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Ban on Int'l Passenger Flights Extended Till August 30, Air Bubble Agreements Intact

Scheduled international passenger services have been suspended in India since March 23, 2020, due to the COVID-19 pandemic.

Scheduled international passenger services have been suspended in India since March 23, 2020, due to the COVID-19 pandemic.

Scheduled international passenger services have been suspended in India since March 23, 2020, due to the COVID-19 pandemic.

The Covid-19-induced suspension of scheduled international passenger flights has been extended till August 30, Indian aviation regulator Directorate General of Civil Aviation (DGCA) tweeted on Friday. Scheduled international passenger services have been suspended in India since March 23, 2020, due to the COVID-19 pandemic. But special international flights have been operating under the Vande Bharat Mission since May and under bilateral “air bubble" arrangements with selected countries since July.

India has formed air bubble pacts with 27 countries, including the US, the UK, the UAE, Kenya, Bhutan and France. Under an air bubble pact between two countries, special international flights can be operated by their airlines between their territories.

At a recently held press conference, IATA’s Director General Willie Walsh has asked the Indian government to relook at their decision to ban scheduled international flights and said things have improved. Addressing the media, Walsh said that the decision was applicable to last year when situation was worse but with all the regulations in place and safety being paramount consideration for airlines, centre should allow scheduled international flights.

He also said that the Vande Bharat Flights and Air Bubble pacts were primarily for bringing back stranded Indians and that’s no more the case. Also, regulations on capacity utilisation as well as fare caps on domestic aviation sector is slowing down the industry’s recovery, he noted.

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Notably, the centre’s regulations have been justified to protect the domestic aviation sector from economic turmoil unleashed by Covid-19. However, IATA’s Director General Willie Walsh said that the regulations are distorting the market rather than supporting growth of the market.

According to Walsh, India’s aviation market will recover much faster, if these regulations are removed. Previous data points showed that India’s domestic air passenger volume — measured in revenue passenger kilometres (RPKs) — growth plunged by 42 per cent in April when compared to the levels in the like period of 2019.

The country’s domestic available passenger capacity — measured in available seat kilometres (ASKs) — was down by over 15 per cent. Besides, IATA predicted that India’s aviation market will recover to the 2019 levels by 2024.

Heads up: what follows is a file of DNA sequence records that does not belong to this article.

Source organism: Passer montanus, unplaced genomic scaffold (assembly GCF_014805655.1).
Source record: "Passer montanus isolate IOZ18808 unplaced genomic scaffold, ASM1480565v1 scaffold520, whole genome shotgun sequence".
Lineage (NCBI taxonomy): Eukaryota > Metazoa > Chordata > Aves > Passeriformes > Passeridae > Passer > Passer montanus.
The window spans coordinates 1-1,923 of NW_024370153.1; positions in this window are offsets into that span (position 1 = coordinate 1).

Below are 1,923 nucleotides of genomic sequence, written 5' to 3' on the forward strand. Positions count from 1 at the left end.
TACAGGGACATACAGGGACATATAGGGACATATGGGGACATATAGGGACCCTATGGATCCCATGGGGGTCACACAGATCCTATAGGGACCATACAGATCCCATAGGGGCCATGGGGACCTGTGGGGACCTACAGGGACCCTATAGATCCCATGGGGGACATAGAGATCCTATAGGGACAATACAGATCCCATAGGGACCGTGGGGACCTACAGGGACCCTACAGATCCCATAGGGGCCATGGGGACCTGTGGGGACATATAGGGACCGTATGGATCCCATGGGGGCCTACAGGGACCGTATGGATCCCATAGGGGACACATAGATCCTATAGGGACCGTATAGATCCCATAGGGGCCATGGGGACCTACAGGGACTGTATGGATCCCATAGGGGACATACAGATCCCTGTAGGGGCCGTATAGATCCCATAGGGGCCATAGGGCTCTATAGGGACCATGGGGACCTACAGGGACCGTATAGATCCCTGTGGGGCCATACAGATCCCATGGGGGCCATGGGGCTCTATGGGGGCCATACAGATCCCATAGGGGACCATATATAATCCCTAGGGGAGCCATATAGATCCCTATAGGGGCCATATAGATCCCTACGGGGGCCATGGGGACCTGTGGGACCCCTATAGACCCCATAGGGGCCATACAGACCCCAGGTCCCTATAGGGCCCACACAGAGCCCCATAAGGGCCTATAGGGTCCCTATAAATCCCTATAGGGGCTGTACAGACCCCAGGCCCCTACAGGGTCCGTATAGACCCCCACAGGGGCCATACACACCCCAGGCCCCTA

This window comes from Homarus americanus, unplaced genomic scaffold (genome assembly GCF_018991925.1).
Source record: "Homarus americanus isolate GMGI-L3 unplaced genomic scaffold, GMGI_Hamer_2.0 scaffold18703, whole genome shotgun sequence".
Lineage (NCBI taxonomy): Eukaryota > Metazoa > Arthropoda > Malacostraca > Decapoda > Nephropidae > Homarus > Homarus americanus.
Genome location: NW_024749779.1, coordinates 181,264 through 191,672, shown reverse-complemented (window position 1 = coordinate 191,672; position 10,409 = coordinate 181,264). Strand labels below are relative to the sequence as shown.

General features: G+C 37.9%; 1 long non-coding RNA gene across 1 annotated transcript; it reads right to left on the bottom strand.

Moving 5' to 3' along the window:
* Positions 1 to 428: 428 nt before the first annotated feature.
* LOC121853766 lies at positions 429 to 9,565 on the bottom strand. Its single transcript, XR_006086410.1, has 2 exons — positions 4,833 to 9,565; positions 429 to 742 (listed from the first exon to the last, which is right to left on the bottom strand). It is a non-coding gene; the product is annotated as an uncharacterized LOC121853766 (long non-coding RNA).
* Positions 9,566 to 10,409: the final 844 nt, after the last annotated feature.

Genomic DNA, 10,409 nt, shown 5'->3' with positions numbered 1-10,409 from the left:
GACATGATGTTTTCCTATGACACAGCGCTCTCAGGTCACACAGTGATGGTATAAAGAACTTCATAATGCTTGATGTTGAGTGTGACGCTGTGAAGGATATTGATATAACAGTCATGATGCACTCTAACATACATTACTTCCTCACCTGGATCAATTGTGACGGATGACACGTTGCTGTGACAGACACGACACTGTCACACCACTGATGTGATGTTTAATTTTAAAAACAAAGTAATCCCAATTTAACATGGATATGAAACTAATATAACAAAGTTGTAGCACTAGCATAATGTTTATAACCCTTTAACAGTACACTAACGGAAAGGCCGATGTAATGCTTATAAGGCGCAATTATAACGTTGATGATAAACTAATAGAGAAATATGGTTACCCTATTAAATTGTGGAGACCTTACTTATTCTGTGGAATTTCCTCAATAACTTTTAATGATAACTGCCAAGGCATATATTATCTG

Furthermore, he called for easing of international travel restrictions on fully vaccinated passengers. IATA has proposed a comprehensive system should be set in place that allows hassle free travel for those inoculated.

Moreover, the system should also ensure testing and verification of those passengers who have not been inoculated but without increasing the already set restrictions.

A few weeks ago, the Ministry of Civil Aviation allowed domestic air carriers to operate 65 percent of its pre-covid schedule. The capping has been increased from 50 percent capacity on which airlines were operating since June 1 in accordance to May 28, after the surge in cases during second wave of COVID-19. Before June 1, airlines in India were operating at 80 percent capacity.

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India banned all domestic and international flights from operating last March as the first cases of COVID-19 reached Indian shores. While International flights are still banned, domestic operations were allowed last May in a calibrated manner.

Starting with 33 percent, airlines reached 80 percent in December last year, and has been operating on the same cap since then, only to be be capped again at 50 percent and now, increased again to 65 percent of pre-covid summer schedule. The May 28 decision to bring down the cap from 80 to 50 per cent was taken “in view of the sudden surge in the number of active COVID-19 cases across the country, decrease in passenger traffic and the passenger load (occupancy rate) factor", the ministry had said.

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first published:July 30, 2021, 13:48 IST